If you want to set multiple key-value pairs at the same time, you can use the MSET command, followed by the keys and values, like this:

MSET name 'Cookie' gender 'male' favoriteFood 'almond'
# Returns OK

APPEND: You can also append values to the values that already exist with the APPEND command:

SET age 3
APPEND age ' years old'
GET age   # Returns '3 years old'

INCR, DECR: You can also increment and decrement the values that you have previously set: the INCR age command should return you a 4, and the DECR age command should return you a 3.

EXISTS: To understand if a key exists or not, you can use the EXISTS command followed by the key name. If the specified key exists, it returns 1, if it doesn't, it should return 0.

DEL: To get rid of a key, we can use the DEL command followed by the key name. If such a key exists and the deletion is successful, the server will return a 1, otherwise a 0.

FLUSHALL: If you want to clear all the key-value pairs in that Redis server, you can use the FLUSHALL command. If the operation is successful, you get an OK.

EXPIRE: We can also set values to be expired at a certain point in time. To do this, we use the EXPIRE command followed by the key name and the expiration time defined in seconds. To see the remaining seconds until the expiration time, you can use the TTL command followed by the key name. This command returns -1 if the given key has no expiration time, and -2 if the given key does not exist. And at the end of the expiration time, the key is deleted, so the TTL command returns -2. To get the remaining time in milliseconds, you can use the PTTL command.

If you want to set the expiration time and a key-value pair at the same time, you can use the SETEX command, followed by a key name, expiration time in seconds, and a value, respectively. If you want to get rid of a previously set expiration time, you can use the PERSIST command, followed by a key name. (This only works if you say it before it expires though.)

You can also rename keys with the RENAME command, followed by the key to be renamed and the new name respectively.

As you can see there is a lot of commands, so if you want to do something you should check this list to see if that command exists.

Data Types: Strings, Lists, Sets, Sorted Sets, Hashes

As we have mentioned in the What is Redis section of this article, Redis provides and supports many data types such as strings, hashes, lists, sets, sorted sets with range queries, bitmaps, hyperlogs, geospatial indexes, and streams. Here, we're going to talk about some basic types like strings, lists, hashes, sets, and sorted sets, but going to leave out the complicated types as they're needed for more complicated data, but not very commonly used. If you're curious about them, see this official document from the Redis team, which explains them neatly.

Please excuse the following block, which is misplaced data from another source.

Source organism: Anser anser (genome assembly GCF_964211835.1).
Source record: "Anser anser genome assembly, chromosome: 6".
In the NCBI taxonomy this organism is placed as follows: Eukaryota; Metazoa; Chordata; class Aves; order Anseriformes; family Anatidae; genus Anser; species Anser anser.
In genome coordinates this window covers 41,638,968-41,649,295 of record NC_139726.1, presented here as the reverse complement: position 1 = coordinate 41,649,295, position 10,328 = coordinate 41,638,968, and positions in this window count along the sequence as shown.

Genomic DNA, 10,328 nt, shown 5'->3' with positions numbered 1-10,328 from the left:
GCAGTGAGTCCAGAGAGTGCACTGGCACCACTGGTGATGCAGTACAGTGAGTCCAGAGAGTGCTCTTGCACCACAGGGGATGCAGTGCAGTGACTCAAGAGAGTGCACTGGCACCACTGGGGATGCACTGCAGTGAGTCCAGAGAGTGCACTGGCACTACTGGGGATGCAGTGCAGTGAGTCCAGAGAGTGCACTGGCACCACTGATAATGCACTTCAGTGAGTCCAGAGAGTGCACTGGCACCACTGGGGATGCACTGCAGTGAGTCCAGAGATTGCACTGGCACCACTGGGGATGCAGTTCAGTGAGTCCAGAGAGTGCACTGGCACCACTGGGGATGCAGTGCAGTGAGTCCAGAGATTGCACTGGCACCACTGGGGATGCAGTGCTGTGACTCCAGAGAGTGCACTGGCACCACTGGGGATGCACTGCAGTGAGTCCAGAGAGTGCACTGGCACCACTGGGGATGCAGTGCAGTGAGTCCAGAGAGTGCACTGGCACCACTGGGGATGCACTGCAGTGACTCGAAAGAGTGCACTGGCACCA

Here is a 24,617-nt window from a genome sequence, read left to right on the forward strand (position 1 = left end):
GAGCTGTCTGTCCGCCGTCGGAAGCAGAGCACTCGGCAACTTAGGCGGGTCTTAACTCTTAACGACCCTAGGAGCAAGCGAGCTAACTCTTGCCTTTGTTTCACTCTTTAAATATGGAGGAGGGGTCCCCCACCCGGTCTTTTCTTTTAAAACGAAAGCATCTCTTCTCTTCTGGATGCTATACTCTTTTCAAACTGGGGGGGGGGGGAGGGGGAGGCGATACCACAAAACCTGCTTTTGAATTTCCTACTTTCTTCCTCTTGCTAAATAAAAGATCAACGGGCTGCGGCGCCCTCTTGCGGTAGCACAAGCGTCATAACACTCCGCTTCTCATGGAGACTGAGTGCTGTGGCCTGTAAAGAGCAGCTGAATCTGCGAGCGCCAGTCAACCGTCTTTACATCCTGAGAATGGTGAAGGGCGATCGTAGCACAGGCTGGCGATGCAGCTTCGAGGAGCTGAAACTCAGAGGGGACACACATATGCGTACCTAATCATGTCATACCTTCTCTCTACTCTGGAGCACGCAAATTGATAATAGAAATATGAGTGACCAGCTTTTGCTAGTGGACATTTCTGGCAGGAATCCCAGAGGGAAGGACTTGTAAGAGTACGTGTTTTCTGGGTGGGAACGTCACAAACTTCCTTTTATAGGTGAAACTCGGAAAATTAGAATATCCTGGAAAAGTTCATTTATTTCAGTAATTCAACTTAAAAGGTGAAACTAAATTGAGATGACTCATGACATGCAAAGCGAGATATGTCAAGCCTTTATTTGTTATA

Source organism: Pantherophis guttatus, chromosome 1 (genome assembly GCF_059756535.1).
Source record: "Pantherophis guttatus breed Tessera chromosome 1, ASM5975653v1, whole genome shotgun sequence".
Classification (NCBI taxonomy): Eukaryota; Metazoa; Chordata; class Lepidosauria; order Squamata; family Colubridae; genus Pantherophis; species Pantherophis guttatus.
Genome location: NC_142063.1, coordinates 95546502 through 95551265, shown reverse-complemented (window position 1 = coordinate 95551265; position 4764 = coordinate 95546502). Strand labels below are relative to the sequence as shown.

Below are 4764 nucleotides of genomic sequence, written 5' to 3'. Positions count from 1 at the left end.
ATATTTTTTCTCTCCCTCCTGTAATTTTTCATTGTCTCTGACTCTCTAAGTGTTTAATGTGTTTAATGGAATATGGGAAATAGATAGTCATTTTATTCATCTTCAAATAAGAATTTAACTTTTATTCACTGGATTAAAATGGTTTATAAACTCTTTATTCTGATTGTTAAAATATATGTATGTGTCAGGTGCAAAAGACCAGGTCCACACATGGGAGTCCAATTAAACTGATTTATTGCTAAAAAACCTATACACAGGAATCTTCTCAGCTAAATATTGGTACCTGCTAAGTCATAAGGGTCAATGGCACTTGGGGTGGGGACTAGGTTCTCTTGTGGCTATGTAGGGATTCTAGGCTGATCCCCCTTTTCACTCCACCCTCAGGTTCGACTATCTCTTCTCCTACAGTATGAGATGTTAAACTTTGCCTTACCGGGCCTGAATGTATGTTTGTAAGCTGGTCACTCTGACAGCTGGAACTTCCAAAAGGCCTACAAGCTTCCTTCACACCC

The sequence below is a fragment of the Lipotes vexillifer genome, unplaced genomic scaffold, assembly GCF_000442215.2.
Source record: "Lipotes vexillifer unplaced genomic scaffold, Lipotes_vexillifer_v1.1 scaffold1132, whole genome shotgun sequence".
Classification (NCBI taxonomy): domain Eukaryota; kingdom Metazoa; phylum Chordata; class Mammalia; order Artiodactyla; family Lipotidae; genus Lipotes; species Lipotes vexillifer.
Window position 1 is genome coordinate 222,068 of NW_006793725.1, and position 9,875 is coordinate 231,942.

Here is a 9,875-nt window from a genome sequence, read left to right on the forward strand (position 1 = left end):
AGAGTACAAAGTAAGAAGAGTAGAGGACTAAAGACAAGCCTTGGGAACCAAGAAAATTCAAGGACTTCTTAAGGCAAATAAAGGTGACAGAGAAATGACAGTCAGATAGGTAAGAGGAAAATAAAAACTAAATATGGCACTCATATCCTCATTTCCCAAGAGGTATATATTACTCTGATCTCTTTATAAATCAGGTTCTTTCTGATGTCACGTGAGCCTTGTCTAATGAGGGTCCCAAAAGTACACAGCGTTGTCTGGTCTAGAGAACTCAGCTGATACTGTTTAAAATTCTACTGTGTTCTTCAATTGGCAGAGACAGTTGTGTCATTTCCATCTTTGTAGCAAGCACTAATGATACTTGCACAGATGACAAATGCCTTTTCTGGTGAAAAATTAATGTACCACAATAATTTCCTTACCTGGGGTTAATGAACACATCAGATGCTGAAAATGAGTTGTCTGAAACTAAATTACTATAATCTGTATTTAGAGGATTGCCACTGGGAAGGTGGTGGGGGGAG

► Strings

A Redis string is a sequence of bytes that are binary-safe. Being binary-safe means Redis makes no assumptions about the terminating character or the length of the string, therefore you can store anything up to 512 MBs, such as a JPEG image. Redis uses Bulk Strings to represent the stored string, and in these, the length of the string is a part of the string representation. For more detailed information you can check the Redis Protocol specification.

► Lists

A list data type in Redis is simply a list of strings that are sorted by their insertion order, just like a linked list. It is possible to add a new string to either the head (left) or the tail (right) of the list.

Let's create and modify a list ourselves, using the LPUSH, RPUSH Redis CLI:

LPUSH parrots "Cookie"  # Here we create a parrots list and add the "Cookie" string to it
LPUSH parrots "Cake" # Returns 2 (Number of values in the list)
# NOTE: You can push multiple items in one go as well.
RPUSH parrots "Merlin" # Returns 3

To see the values in the array, we can use the LRANGE command:

LRANGE parrots 0 -1 # Show the range between index 0 and -1, which is everything

# Output: 1) "Cake" 2) "Cookie" 3) "Merlin"

To see the length of a list, we can use the LLEN command. To remove an item from the list, you can use LPOP and RPOP commands:

LLEN parrots # Returns 3

LPOP parrots # Returns "Cake"
RPOP parrots # Returns "Merlin"

LLEN parrots # Returns 1

If you want to insert another item to the list by using a key, you can use the LINSERT command:

LINSERT parrots BEFORE "Cookie" "Onion"
LRANGE parrots 0 -1 # Output: 1) "Onion" 2) "Cookie"

You can see other commands you can use on lists from here.

► Sets

Redis Sets are unordered collections of unique strings. Any attempts of adding a new string that already exists in a given set will fail and at the end, there will only be a single copy of a given string.

The first command we're going to check out is SSAD, which adds new items (members) to a specified set that is stored in a key. If a set with that key doesn't exist, it will create a new one.

SADD statusSet "draft" "in progress" "complete" # Returns 3
SADD statusSet "draft" # Returns 0, as the "draft" is already a member of this set, it didn't add anything.